Wheels are in motion for “Barley Belt” cycle path
More and more these days, people cycle to the office or pedal to the park, so why not bike to the brewery? At the moment, the lack of proper pathways is an issue, but owners of several southeast Calgary breweries are hoping the City of Calgary will pave the way to progress for their customers and staff.
Dubbed the “Barley Belt” by owners, the area contains about a dozen breweries. It is roughly bordered by the Bow River to the north, Macleod Trail to the west, 42 Avenue S.E. to the south and Blackfoot Trail to the east.
“With all the breweries and tap rooms popping up in the area, we noticed an influx of customers on bikes,” said Colin McLean, co-owner of Banded Peak Brewing. “A lot of them work in the area and bike to work.”
As this is the oldest industrial district in Calgary, it lacks the mixed-use pathways and other infrastructure needed to ensure safe passage for cyclists.
“People are already commuting by bike, so why not use the breweries as a catalyst to bring folks together? After all, isn’t that what beer is for?” – Colin McLean, Banded Peak Brewing co-owner
“We were hearing some horror stories from regular bike commuters about having to share the road with huge trucks and almost getting wiped out by them,” said McLean. “That’s why we’ve made the case to city council for mixed-use pathways like they have in East Vancouver and the southeast section of Portland.”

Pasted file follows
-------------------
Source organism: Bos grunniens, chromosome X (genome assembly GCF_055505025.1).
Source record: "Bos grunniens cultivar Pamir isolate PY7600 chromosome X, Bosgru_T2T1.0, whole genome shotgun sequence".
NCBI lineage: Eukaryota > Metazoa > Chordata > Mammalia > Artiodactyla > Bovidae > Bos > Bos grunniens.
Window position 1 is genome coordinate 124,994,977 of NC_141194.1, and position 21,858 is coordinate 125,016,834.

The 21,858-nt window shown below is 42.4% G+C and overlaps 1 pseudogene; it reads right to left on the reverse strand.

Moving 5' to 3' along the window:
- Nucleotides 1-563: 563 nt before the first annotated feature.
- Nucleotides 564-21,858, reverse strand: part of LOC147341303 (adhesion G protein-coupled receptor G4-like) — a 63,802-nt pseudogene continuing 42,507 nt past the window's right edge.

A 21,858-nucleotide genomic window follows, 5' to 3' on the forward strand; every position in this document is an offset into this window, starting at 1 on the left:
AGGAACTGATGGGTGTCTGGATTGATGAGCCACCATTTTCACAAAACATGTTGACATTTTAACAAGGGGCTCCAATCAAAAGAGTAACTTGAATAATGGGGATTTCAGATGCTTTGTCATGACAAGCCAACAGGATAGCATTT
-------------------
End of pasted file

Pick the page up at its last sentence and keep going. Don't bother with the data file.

While Calgary’s cycling pathway network is quite developed in many parts of the city, it is lacking in the Barley Belt. For its part, the City acknowledges the problem and is seeking a solution.
“We started engaging business owners and people who visit the area about two years ago,” said Tom Thivener, active transportation projects co-ordinator with the City of Calgary. “Since then, we’ve been working on a plan to extend the pathway network to the brewery area.”
As with many projects, timing is everything.
“Unfortunately, we are at the end of a budget cycle and have run out of money, but we’d love to make it happen when council reviews the budget at the end of the year. It’s great to see the community interest, as it drives our ability to deliver on the project,” said Thivener.
“I’m excited about this area, as it’s really a blank slate. If we can get a basic biking network similar to downtown, people from all around the region can access the area safely. The breweries have done a lot to revitalize the neighbourhood and we want to support that.”
Though they understand the timing issue, brewery owners feel time is of the essence when it comes to getting the work done.
“People are already commuting by bike, so why not use the breweries as a catalyst to bring folks together?” said McLean. “After all, isn’t that what beer is for?”